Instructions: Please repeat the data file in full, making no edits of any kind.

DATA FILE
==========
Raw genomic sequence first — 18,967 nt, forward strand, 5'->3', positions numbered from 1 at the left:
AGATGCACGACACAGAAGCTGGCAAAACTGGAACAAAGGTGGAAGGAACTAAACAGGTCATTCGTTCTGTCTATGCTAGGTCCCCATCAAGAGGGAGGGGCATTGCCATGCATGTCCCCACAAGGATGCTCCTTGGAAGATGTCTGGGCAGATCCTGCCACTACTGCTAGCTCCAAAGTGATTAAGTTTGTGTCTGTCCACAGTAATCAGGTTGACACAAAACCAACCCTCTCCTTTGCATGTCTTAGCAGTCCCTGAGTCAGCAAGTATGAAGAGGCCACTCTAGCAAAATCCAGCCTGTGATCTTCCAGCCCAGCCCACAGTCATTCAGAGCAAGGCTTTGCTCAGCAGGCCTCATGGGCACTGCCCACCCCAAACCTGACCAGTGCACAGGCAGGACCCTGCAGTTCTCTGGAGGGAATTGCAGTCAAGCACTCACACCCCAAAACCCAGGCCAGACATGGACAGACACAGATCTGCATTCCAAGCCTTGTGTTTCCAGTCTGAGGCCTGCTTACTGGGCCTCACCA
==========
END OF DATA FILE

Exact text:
Raw genomic sequence first — 18,967 nt, forward strand, 5'->3', positions numbered from 1 at the left:
AGATGCACGACACAGAAGCTGGCAAAACTGGAACAAAGGTGGAAGGAACTAAACAGGTCATTCGTTCTGTCTATGCTAGGTCCCCATCAAGAGGGAGGGGCATTGCCATGCATGTCCCCACAAGGATGCTCCTTGGAAGATGTCTGGGCAGATCCTGCCACTACTGCTAGCTCCAAAGTGATTAAGTTTGTGTCTGTCCACAGTAATCAGGTTGACACAAAACCAACCCTCTCCTTTGCATGTCTTAGCAGTCCCTGAGTCAGCAAGTATGAAGAGGCCACTCTAGCAAAATCCAGCCTGTGATCTTCCAGCCCAGCCCACAGTCATTCAGAGCAAGGCTTTGCTCAGCAGGCCTCATGGGCACTGCCCACCCCAAACCTGACCAGTGCACAGGCAGGACCCTGCAGTTCTCTGGAGGGAATTGCAGTCAAGCACTCACACCCCAAAACCCAGGCCAGACATGGACAGACACAGATCTGCATTCCAAGCCTTGTGTTTCCAGTCTGAGGCCTGCTTACTGGGCCTCACCA